As the pandemic drags on, Thailand’s Mental Health Department is working to expand its network to reach out to more vulnerable people and support them. This is done through its collaboration with village health volunteers, local administrative organisations and various ministries.
“It is the Mental Health Department’s job to pass on the knowledge and skills to members of our network, including how to offer counselling and how to listen to someone who is stressed share their feelings in a way that would help them,” Dr Amporn said.
Meanwhile, phone and online counselling continues to be offered by suicide prevention groups.
According to Ms Sriaroon from the Samaritans of Thailand, listening helps remind people who are vulnerable that they still have someone who understands their suffering.
“When they speak to someone, it’s like they get to listen to themselves. So, we listen to them and let them talk about what is troubling their mind. As they keep talking, sometimes they’ll realise that actually, there is a way out,” she told CNA.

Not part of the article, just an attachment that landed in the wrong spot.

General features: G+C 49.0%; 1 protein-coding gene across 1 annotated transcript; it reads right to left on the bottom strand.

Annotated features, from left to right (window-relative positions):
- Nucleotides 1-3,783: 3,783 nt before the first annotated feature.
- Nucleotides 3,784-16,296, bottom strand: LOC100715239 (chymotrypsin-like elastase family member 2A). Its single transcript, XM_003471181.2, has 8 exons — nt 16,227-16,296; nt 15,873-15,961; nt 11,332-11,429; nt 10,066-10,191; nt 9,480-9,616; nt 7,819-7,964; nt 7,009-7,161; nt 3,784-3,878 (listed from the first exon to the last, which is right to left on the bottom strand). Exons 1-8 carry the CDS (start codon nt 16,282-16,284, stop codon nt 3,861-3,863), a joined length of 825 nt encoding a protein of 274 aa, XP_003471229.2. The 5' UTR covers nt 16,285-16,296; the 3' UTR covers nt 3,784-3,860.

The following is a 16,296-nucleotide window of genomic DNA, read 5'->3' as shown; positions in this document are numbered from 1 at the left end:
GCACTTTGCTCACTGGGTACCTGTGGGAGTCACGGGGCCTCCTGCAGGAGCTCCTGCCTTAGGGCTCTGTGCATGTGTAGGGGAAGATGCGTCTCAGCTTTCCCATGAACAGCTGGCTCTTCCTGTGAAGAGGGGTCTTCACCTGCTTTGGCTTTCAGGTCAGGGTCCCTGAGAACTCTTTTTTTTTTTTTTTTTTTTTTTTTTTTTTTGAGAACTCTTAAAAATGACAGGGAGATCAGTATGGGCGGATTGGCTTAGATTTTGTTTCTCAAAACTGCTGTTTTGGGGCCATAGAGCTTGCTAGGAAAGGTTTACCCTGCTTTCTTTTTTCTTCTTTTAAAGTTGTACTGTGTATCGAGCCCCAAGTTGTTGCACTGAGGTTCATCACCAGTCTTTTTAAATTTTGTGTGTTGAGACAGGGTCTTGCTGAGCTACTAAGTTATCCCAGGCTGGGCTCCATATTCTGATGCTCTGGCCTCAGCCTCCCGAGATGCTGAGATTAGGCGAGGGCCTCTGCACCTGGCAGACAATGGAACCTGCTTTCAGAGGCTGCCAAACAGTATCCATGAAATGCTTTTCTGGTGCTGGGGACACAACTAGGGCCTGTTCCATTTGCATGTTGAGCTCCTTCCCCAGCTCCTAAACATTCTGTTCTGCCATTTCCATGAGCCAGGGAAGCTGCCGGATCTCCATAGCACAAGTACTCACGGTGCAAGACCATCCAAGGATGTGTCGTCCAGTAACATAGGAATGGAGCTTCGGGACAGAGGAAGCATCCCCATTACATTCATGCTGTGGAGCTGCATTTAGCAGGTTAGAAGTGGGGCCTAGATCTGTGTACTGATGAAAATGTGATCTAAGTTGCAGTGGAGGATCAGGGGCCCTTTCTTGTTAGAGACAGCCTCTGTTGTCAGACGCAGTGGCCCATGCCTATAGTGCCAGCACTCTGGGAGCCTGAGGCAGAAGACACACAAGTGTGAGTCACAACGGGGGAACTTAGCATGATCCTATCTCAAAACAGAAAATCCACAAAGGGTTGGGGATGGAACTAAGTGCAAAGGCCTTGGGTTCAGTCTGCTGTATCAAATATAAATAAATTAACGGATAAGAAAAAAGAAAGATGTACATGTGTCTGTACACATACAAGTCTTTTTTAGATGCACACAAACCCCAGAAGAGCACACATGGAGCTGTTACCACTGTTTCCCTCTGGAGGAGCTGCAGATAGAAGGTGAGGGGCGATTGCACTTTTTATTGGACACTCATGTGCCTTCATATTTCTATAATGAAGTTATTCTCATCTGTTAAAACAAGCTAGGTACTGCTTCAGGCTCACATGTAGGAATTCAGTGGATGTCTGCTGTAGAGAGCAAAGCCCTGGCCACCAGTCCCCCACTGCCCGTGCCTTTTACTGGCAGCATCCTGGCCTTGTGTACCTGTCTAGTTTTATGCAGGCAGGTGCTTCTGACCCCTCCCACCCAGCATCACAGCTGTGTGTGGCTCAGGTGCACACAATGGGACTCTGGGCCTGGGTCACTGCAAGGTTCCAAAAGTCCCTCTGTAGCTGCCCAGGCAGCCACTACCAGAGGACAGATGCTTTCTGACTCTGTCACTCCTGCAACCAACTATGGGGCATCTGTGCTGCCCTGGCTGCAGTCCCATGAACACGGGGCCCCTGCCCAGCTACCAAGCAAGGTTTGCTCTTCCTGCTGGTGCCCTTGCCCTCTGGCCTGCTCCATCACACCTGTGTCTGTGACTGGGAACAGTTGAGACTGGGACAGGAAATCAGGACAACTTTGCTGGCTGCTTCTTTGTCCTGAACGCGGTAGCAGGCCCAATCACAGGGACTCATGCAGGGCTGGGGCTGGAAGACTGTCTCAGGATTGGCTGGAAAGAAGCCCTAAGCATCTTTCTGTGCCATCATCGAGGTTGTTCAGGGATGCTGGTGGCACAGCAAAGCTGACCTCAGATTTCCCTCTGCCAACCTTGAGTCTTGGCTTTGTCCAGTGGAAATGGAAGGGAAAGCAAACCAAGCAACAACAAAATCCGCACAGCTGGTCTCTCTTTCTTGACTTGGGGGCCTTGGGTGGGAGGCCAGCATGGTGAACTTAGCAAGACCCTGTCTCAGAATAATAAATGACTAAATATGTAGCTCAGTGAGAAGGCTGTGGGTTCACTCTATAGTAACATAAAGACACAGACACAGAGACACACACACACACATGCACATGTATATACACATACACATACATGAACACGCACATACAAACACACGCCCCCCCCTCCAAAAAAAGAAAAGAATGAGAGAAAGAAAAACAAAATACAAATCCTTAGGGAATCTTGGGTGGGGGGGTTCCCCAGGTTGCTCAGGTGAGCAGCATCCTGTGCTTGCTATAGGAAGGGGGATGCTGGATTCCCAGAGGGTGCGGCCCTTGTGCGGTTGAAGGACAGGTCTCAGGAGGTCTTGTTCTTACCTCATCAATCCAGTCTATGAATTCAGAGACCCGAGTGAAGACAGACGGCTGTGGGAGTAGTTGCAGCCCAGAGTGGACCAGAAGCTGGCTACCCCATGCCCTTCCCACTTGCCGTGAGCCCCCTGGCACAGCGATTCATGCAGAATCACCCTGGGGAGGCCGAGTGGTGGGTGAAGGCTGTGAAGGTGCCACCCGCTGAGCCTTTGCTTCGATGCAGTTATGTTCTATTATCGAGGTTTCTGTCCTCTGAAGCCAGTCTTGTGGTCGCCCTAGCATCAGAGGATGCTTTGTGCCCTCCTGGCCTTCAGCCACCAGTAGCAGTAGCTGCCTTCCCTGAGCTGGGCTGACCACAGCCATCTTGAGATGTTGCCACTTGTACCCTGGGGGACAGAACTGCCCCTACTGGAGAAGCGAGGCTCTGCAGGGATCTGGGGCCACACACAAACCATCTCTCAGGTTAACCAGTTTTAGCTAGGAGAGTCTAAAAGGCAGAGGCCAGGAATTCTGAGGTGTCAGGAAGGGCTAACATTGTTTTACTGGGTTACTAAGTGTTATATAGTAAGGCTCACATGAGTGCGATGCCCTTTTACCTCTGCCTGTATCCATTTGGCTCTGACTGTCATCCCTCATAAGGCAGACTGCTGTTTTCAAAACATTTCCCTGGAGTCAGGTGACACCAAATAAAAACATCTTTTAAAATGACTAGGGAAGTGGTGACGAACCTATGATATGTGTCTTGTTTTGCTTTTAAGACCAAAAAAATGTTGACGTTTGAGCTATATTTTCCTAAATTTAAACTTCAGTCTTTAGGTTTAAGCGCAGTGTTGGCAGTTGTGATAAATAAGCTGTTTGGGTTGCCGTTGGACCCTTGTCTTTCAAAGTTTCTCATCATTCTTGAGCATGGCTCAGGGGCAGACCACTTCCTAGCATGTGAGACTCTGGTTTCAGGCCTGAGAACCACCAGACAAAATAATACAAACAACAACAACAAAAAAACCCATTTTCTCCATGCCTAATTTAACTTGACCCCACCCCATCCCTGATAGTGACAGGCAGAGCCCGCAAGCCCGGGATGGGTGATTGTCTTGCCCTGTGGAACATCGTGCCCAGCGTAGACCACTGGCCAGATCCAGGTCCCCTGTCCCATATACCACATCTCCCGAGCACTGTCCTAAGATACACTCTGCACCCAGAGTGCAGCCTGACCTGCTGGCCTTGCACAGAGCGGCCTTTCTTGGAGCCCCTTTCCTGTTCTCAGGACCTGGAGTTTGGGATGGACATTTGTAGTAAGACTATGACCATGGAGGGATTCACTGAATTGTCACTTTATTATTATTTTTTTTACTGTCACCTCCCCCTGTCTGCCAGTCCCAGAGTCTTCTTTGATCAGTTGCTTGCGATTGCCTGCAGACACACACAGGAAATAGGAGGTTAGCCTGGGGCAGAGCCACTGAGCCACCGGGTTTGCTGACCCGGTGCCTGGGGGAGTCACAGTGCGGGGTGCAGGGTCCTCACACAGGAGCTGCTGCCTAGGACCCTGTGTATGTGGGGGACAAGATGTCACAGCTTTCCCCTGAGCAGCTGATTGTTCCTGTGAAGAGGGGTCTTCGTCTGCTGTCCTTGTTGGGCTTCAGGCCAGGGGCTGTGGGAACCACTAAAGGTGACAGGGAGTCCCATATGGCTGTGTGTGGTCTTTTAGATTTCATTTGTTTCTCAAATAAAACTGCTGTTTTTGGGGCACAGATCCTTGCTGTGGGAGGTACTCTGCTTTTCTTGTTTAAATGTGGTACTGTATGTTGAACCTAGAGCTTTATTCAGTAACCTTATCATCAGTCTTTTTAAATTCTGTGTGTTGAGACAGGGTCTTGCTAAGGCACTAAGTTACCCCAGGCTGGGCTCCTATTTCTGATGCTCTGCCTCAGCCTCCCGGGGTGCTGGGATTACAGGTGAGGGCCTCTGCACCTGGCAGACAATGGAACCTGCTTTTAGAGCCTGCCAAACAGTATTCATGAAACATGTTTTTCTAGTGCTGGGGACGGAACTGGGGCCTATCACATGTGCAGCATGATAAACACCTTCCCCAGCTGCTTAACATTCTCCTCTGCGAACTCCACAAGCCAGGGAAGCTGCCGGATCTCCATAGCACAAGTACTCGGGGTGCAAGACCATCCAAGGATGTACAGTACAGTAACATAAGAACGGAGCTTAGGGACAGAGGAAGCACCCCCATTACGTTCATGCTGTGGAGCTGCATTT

“I want to tell them that they’re not alone. At least, there are volunteers who are happy to be their friends and listen to their problems. I want them to know that in fact, their lives are valuable. Even though it may be full of hardship right now, if they can get through this period, their life ahead is valuable.”
Where to get help:
Samaritans of Singapore Hotline: 1800 221 4444
Institute of Mental Health’s Helpline: 6389 2222
Singapore Association of Mental Health Helpline: 1800 283 7019
You can also find a list of international helplines here. If someone you know is at immediate risk, call 24-hour emergency medical services.